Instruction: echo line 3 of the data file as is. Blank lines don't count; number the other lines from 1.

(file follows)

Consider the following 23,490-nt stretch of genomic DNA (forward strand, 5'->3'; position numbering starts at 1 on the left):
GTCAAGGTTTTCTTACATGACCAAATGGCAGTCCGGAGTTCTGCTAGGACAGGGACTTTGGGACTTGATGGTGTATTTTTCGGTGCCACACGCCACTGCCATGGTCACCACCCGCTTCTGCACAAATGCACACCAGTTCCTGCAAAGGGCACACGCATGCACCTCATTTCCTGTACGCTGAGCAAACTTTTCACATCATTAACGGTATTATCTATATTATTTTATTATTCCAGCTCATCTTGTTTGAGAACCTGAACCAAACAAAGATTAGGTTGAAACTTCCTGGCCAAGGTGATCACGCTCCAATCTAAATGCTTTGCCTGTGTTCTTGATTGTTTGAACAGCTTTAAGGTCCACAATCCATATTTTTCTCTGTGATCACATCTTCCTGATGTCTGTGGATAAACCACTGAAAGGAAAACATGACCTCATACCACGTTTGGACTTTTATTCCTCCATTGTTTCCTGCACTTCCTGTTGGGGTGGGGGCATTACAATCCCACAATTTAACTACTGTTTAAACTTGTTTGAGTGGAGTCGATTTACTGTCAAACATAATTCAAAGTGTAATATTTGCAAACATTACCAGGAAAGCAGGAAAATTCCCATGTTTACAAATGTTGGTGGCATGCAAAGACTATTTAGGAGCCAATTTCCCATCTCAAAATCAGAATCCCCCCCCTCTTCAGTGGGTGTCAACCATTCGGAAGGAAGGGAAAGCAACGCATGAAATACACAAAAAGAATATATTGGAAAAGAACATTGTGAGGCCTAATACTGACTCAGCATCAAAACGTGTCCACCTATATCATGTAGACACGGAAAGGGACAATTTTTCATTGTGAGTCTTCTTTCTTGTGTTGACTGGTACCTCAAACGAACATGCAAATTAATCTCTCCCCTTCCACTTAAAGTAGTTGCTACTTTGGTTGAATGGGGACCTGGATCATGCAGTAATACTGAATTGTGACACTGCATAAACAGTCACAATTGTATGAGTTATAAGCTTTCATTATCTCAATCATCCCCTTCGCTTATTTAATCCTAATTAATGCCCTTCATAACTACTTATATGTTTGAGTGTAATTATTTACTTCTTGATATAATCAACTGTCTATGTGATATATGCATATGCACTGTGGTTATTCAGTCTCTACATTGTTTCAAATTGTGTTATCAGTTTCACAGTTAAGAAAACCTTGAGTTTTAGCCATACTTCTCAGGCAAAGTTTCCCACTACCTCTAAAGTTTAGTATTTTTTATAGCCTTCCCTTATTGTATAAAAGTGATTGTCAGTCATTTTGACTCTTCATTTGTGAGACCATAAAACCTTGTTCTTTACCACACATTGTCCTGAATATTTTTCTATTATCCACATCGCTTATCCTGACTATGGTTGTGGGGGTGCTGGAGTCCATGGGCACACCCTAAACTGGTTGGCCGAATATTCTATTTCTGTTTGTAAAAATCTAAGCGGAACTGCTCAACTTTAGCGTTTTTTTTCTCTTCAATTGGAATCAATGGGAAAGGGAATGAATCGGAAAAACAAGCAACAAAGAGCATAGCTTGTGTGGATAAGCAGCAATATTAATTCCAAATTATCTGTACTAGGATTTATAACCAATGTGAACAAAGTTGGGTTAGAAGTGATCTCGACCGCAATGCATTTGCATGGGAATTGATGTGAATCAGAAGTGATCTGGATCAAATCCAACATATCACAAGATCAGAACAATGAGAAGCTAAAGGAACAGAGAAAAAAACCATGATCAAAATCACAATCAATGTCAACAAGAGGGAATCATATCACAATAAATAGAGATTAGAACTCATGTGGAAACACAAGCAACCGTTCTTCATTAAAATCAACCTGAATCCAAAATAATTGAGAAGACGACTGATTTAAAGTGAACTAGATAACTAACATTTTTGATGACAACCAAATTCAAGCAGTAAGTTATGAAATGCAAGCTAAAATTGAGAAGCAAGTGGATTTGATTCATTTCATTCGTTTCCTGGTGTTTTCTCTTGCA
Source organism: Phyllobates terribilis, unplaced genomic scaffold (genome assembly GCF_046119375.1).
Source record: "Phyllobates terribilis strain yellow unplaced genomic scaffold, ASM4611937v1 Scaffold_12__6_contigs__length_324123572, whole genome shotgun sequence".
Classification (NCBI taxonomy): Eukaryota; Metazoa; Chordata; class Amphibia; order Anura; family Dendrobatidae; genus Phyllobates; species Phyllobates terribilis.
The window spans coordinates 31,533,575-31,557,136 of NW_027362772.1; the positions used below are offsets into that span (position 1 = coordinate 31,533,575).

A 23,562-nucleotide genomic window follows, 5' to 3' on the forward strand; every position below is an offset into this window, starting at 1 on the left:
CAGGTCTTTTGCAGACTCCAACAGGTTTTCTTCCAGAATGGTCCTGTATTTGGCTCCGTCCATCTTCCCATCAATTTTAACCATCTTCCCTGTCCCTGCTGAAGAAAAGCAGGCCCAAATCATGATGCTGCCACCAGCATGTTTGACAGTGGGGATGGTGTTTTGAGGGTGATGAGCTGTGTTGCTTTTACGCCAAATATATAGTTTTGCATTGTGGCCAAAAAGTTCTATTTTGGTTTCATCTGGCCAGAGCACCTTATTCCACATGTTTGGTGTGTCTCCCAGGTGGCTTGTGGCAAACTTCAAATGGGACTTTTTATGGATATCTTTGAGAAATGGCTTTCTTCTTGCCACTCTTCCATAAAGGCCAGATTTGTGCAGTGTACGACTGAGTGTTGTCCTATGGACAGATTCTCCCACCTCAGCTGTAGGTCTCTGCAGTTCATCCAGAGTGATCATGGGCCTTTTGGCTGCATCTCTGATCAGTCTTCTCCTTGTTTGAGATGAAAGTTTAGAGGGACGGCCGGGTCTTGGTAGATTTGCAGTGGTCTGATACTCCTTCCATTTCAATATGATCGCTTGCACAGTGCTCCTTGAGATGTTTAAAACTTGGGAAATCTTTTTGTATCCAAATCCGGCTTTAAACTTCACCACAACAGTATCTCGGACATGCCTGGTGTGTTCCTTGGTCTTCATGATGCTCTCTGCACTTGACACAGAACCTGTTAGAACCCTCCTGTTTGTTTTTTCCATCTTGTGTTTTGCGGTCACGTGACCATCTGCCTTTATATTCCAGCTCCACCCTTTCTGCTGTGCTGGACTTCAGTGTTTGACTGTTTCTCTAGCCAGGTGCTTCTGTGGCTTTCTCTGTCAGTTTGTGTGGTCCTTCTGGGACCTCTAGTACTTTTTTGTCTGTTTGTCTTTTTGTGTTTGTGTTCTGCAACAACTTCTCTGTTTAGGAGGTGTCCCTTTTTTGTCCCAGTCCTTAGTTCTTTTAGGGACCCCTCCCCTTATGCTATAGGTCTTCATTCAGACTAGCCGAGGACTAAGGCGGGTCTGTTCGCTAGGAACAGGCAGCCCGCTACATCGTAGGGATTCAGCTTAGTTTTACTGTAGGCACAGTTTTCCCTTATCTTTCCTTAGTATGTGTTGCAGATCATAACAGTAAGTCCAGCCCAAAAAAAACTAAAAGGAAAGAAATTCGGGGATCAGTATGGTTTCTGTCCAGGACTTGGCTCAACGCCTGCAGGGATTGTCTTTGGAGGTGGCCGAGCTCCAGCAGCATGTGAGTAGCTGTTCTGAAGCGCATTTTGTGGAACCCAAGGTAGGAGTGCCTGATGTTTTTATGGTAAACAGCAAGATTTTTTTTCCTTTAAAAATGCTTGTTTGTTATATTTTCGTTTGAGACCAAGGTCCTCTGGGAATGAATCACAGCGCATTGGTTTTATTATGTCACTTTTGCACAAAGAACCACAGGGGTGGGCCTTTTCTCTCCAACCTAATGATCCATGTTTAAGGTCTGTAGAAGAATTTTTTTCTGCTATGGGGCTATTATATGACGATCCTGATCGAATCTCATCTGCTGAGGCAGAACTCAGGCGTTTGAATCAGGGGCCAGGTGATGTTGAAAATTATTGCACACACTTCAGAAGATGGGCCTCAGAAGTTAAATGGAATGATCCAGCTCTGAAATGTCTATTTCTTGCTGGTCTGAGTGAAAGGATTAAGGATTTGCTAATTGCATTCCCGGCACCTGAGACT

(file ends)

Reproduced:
Source organism: Phyllobates terribilis, unplaced genomic scaffold (genome assembly GCF_046119375.1).